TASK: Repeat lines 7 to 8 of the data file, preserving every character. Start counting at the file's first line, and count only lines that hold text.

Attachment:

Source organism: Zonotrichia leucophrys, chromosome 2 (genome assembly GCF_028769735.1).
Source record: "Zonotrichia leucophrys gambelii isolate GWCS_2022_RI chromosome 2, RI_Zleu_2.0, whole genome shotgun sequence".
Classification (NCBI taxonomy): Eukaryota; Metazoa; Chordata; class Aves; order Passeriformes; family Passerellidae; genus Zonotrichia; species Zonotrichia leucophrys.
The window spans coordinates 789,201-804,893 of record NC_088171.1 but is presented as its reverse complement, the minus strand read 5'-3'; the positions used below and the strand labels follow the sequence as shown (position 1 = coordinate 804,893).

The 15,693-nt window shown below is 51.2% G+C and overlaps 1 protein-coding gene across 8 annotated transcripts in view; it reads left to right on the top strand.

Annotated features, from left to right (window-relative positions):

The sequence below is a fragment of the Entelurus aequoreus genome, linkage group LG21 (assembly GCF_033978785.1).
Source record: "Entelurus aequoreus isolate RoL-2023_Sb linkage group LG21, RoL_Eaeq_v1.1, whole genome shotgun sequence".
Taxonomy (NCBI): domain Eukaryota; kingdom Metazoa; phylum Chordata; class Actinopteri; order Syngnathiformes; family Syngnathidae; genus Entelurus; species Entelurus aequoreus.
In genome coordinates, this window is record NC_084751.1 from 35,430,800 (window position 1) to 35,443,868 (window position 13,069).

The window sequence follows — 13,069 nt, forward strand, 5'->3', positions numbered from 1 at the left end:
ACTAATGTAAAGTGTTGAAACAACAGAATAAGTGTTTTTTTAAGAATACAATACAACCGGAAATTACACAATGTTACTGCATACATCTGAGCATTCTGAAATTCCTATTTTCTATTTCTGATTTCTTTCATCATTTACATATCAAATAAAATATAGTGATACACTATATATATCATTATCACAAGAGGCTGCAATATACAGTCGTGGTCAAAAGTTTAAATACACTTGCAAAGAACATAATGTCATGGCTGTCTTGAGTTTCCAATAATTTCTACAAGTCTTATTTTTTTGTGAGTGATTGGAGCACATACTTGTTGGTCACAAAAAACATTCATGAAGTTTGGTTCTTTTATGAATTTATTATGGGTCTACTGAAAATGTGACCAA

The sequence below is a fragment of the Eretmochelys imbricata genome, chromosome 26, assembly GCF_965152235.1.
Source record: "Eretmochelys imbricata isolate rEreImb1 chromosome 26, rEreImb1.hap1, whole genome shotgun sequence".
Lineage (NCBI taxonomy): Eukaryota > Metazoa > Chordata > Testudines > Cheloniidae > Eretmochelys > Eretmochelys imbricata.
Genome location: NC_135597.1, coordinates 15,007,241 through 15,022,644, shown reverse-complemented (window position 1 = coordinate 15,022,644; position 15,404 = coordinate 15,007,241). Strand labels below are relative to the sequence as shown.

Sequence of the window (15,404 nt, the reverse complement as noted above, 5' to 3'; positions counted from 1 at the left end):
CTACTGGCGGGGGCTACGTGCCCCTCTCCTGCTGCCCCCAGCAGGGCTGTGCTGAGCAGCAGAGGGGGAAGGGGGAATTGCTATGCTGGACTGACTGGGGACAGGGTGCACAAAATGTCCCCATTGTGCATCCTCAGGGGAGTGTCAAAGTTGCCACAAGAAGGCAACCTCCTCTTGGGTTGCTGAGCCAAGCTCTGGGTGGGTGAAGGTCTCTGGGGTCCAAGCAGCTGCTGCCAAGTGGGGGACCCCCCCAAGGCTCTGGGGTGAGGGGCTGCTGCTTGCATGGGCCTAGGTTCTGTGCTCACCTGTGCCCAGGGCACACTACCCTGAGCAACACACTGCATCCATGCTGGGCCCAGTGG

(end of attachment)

The sequence below is a fragment of the Entelurus aequoreus genome, linkage group LG21 (assembly GCF_033978785.1).
Source record: "Entelurus aequoreus isolate RoL-2023_Sb linkage group LG21, RoL_Eaeq_v1.1, whole genome shotgun sequence".